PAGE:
The Virgin Mother, 2005

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Damien Hirst

The Virgin Mother

2005

Painted bronze

10232 x 4620 x 2065 mm | 403 x 181.9 x 81.3 in | Edition 1 of 3 + 1 AP

Image: Photographed by Robert McKeever © Damien Hirst and Science Ltd. All rights reserved, DACS 2012

Context

‘The Virgin Mother’ is a 33-foot, thirteen-ton bronze sculpture, cast at Pangolin Editions foundry, in Gloucester. The work, which Hirst has rendered in a variety of different editions, can be considered a female version to Hirst’s monumental ‘Hymn’ (1999-2005). This first edition includes a painted anatomical cross section. The figure’s stance recalls Edgar Degas’s ‘Little Dancer of Fourteen Years’ (c.1881). Hirst explains the significance of the reference to Degas: “It is kind of naughty; she shouldn't really be pregnant. I wanted a feeling of that. Anyone who is pregnant looks old enough, that's the problem.”[1]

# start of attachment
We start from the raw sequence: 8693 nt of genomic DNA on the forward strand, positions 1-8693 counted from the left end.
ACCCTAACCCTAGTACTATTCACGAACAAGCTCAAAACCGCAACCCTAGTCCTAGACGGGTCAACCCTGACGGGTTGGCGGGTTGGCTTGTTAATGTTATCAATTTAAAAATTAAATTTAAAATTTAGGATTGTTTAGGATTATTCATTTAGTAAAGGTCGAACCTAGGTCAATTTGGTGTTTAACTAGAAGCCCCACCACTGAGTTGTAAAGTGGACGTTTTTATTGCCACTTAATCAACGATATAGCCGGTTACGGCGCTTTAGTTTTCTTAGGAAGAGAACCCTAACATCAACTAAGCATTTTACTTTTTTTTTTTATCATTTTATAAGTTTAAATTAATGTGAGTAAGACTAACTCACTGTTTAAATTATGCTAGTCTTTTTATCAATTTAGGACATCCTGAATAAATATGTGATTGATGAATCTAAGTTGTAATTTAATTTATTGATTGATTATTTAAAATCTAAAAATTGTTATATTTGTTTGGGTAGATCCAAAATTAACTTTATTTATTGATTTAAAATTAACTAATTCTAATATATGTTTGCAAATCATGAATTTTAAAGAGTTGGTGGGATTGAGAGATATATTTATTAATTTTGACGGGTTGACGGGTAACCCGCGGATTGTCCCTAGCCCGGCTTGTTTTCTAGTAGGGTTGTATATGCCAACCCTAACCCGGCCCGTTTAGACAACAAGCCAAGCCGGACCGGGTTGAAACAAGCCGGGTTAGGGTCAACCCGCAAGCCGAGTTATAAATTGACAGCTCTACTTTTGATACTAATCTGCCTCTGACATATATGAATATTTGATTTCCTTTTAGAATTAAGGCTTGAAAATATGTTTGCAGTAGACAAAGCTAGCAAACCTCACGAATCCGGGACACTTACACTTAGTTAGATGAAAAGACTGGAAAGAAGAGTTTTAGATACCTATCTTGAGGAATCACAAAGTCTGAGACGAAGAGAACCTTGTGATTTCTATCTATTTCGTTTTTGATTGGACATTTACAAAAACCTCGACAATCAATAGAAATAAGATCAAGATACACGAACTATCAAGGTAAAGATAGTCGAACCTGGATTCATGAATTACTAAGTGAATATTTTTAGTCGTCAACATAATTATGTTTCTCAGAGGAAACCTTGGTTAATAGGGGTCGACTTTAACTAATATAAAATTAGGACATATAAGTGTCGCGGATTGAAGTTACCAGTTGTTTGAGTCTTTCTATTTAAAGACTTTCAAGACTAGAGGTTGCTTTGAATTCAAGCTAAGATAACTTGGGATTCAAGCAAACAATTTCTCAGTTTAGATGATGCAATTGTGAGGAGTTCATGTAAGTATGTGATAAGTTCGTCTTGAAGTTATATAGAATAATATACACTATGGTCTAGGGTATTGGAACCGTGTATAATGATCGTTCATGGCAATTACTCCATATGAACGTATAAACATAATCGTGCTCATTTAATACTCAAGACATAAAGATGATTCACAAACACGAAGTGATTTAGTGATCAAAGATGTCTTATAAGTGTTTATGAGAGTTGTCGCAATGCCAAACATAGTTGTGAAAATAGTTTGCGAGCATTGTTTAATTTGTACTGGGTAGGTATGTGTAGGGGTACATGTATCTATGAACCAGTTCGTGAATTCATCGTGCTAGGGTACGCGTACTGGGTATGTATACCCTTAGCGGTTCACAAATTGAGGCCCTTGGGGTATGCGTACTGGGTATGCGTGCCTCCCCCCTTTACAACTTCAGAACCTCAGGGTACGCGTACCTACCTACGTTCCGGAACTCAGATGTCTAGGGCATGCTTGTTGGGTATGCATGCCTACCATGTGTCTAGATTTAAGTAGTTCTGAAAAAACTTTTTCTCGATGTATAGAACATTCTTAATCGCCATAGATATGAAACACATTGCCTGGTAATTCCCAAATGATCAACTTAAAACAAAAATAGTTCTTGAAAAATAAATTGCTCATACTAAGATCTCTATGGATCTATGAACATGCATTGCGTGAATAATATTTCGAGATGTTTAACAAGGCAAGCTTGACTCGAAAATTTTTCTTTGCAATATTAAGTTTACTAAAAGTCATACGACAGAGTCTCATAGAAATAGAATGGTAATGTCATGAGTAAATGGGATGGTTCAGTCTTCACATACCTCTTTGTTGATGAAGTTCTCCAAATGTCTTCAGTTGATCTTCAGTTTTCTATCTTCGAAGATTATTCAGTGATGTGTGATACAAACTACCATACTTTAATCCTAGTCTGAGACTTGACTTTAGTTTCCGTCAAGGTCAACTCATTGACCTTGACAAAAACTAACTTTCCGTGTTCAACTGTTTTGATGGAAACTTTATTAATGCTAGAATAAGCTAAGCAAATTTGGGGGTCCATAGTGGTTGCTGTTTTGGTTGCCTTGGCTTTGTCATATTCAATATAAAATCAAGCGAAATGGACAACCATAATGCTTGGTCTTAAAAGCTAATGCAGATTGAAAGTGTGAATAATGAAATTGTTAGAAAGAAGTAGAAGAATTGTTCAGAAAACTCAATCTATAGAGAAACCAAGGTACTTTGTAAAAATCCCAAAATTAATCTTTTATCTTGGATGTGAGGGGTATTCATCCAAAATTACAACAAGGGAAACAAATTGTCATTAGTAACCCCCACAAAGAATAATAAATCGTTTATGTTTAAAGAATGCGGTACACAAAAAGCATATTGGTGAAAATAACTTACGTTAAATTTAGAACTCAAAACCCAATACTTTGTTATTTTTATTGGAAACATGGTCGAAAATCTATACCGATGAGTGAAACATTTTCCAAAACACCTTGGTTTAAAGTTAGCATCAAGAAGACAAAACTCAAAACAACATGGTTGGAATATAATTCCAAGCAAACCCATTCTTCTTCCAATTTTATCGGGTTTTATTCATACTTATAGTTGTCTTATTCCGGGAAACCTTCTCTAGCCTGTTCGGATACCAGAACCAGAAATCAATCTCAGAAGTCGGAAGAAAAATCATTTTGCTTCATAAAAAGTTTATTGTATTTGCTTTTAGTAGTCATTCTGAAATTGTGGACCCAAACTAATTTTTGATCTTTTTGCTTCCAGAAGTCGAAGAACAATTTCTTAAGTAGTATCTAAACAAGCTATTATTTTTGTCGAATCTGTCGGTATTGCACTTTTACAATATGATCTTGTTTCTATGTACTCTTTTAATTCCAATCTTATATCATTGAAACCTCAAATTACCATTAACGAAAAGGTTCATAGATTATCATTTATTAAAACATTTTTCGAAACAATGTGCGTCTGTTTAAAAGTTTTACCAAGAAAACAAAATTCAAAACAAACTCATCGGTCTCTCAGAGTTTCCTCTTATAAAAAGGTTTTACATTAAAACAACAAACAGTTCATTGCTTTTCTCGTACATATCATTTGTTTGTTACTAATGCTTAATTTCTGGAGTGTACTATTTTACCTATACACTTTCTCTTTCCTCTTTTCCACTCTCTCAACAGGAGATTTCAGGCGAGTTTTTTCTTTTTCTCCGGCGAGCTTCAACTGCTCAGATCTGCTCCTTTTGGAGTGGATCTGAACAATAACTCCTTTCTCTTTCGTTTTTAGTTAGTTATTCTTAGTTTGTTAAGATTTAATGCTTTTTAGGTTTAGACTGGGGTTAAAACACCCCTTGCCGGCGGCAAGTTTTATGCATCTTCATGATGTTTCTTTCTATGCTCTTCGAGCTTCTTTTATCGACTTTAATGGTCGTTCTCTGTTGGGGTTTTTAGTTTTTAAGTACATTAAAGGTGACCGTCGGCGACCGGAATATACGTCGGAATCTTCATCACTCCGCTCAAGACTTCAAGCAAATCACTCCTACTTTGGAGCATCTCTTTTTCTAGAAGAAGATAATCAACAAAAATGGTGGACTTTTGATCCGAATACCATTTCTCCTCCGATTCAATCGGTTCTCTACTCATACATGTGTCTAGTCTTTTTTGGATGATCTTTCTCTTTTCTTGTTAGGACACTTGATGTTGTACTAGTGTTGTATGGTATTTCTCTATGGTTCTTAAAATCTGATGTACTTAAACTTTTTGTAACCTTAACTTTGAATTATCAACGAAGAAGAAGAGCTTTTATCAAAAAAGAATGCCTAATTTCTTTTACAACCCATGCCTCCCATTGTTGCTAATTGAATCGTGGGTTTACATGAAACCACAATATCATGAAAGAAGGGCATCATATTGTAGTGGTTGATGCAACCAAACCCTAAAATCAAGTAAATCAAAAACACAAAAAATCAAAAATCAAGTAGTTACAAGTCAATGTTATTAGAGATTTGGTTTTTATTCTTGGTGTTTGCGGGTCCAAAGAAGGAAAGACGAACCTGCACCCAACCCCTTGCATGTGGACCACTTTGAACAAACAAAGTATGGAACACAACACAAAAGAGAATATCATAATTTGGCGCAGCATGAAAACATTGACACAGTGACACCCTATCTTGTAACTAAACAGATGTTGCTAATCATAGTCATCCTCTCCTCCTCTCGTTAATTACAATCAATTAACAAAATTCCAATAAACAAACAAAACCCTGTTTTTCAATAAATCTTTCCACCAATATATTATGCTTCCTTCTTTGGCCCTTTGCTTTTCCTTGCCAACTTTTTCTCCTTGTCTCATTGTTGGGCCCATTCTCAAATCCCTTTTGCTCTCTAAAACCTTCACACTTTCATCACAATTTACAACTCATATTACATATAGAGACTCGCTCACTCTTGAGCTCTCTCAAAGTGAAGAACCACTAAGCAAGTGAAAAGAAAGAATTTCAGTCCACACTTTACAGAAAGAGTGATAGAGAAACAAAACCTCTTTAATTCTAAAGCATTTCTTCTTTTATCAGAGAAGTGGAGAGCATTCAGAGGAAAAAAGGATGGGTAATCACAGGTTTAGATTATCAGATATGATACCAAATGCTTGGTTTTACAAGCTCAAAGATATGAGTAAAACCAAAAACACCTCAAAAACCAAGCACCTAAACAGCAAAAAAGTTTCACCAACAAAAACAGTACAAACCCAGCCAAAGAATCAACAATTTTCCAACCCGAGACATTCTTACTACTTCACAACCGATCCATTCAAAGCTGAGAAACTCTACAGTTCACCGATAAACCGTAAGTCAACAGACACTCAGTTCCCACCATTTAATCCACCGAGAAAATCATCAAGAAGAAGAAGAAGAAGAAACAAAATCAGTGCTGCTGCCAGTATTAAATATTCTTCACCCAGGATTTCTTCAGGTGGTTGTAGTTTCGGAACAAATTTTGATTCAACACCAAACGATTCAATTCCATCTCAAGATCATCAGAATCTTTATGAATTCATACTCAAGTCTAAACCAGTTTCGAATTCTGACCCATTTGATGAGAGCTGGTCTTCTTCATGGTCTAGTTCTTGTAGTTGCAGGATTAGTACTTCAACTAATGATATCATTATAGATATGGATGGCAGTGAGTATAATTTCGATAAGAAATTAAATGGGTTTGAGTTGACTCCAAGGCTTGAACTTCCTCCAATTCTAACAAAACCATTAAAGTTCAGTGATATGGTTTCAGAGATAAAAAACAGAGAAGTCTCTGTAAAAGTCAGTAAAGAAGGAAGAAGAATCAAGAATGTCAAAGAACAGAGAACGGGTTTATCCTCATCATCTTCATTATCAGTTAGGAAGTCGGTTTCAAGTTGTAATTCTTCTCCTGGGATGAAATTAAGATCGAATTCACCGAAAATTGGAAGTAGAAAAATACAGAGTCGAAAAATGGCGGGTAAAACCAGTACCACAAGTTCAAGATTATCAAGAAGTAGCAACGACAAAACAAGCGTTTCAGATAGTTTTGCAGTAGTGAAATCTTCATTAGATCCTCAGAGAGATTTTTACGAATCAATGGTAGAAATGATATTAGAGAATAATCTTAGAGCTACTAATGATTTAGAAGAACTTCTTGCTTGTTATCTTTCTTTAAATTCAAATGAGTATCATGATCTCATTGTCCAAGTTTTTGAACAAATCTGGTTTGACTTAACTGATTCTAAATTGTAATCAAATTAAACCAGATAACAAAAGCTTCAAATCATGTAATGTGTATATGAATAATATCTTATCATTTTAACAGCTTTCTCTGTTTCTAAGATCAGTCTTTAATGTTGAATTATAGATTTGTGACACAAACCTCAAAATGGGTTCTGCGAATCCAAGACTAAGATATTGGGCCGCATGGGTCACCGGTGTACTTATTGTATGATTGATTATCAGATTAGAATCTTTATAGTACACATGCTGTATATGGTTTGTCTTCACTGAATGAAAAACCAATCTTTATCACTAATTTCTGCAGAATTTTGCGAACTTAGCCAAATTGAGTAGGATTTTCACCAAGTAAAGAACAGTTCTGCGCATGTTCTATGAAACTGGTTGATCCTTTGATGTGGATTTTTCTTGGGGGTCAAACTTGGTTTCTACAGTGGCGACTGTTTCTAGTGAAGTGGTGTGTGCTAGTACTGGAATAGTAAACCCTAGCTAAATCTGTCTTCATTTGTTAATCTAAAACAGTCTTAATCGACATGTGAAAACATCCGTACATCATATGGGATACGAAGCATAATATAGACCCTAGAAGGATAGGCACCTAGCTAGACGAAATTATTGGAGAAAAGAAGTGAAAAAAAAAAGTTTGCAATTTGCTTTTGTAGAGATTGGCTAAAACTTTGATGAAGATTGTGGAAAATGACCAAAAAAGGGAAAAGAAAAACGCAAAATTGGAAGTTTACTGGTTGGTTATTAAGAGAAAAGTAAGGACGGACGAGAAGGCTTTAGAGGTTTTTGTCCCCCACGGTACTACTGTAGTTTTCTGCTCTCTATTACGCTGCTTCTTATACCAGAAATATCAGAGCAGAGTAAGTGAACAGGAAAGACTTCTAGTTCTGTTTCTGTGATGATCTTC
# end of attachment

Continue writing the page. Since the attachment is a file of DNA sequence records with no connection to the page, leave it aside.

‘The Virgin Mother’ is intended as an outdoor sculpture and has been installed in the courtyard of Lever House, New York, outside London’s Royal Academy, and on Fontvieille Harbour, Monaco.



[1] Damien Hirst cited in ‘Like People, Like Flies: Damien Hirst Interviewed’, Mirta D’Argenzio, ‘The Agony and the Ecstasy: Selected Works from 1989–2004’ (Electa Napoli, 2004), 216, 218